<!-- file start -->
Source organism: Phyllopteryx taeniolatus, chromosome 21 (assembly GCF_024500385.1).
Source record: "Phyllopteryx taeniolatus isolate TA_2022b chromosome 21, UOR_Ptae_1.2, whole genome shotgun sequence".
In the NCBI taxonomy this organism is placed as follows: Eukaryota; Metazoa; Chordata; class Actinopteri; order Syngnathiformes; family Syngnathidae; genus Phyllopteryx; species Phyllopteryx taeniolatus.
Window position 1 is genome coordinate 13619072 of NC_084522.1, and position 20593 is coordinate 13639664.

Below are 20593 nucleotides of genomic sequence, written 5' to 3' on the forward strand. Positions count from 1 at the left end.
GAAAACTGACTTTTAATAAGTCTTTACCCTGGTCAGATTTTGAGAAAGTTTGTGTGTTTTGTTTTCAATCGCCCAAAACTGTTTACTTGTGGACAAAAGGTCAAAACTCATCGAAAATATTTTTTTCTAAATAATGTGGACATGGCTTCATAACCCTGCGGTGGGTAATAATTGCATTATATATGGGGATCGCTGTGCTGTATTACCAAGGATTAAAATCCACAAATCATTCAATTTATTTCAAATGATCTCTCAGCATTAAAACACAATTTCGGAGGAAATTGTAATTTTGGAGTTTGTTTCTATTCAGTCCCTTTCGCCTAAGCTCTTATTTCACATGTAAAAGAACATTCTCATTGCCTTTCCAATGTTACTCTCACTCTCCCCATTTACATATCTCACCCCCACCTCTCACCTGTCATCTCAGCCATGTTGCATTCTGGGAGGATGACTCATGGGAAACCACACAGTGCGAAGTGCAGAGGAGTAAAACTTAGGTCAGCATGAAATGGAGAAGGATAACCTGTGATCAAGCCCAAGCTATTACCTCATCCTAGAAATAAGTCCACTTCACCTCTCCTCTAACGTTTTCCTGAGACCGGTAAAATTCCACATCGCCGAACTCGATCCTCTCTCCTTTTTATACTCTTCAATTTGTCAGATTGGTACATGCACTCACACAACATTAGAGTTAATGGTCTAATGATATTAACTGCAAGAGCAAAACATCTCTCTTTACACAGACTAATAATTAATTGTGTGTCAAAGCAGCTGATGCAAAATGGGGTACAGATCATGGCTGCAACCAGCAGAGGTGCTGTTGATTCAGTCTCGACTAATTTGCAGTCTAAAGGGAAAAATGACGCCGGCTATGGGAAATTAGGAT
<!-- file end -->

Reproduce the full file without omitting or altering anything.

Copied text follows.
Source organism: Phyllopteryx taeniolatus, chromosome 21 (assembly GCF_024500385.1).
Source record: "Phyllopteryx taeniolatus isolate TA_2022b chromosome 21, UOR_Ptae_1.2, whole genome shotgun sequence".
In the NCBI taxonomy this organism is placed as follows: Eukaryota; Metazoa; Chordata; class Actinopteri; order Syngnathiformes; family Syngnathidae; genus Phyllopteryx; species Phyllopteryx taeniolatus.
Window position 1 is genome coordinate 13619072 of NC_084522.1, and position 20593 is coordinate 13639664.

Below are 20593 nucleotides of genomic sequence, written 5' to 3' on the forward strand. Positions count from 1 at the left end.
GAAAACTGACTTTTAATAAGTCTTTACCCTGGTCAGATTTTGAGAAAGTTTGTGTGTTTTGTTTTCAATCGCCCAAAACTGTTTACTTGTGGACAAAAGGTCAAAACTCATCGAAAATATTTTTTTCTAAATAATGTGGACATGGCTTCATAACCCTGCGGTGGGTAATAATTGCATTATATATGGGGATCGCTGTGCTGTATTACCAAGGATTAAAATCCACAAATCATTCAATTTATTTCAAATGATCTCTCAGCATTAAAACACAATTTCGGAGGAAATTGTAATTTTGGAGTTTGTTTCTATTCAGTCCCTTTCGCCTAAGCTCTTATTTCACATGTAAAAGAACATTCTCATTGCCTTTCCAATGTTACTCTCACTCTCCCCATTTACATATCTCACCCCCACCTCTCACCTGTCATCTCAGCCATGTTGCATTCTGGGAGGATGACTCATGGGAAACCACACAGTGCGAAGTGCAGAGGAGTAAAACTTAGGTCAGCATGAAATGGAGAAGGATAACCTGTGATCAAGCCCAAGCTATTACCTCATCCTAGAAATAAGTCCACTTCACCTCTCCTCTAACGTTTTCCTGAGACCGGTAAAATTCCACATCGCCGAACTCGATCCTCTCTCCTTTTTATACTCTTCAATTTGTCAGATTGGTACATGCACTCACACAACATTAGAGTTAATGGTCTAATGATATTAACTGCAAGAGCAAAACATCTCTCTTTACACAGACTAATAATTAATTGTGTGTCAAAGCAGCTGATGCAAAATGGGGTACAGATCATGGCTGCAACCAGCAGAGGTGCTGTTGATTCAGTCTCGACTAATTTGCAGTCTAAAGGGAAAAATGACGCCGGCTATGGGAAATTAGGAT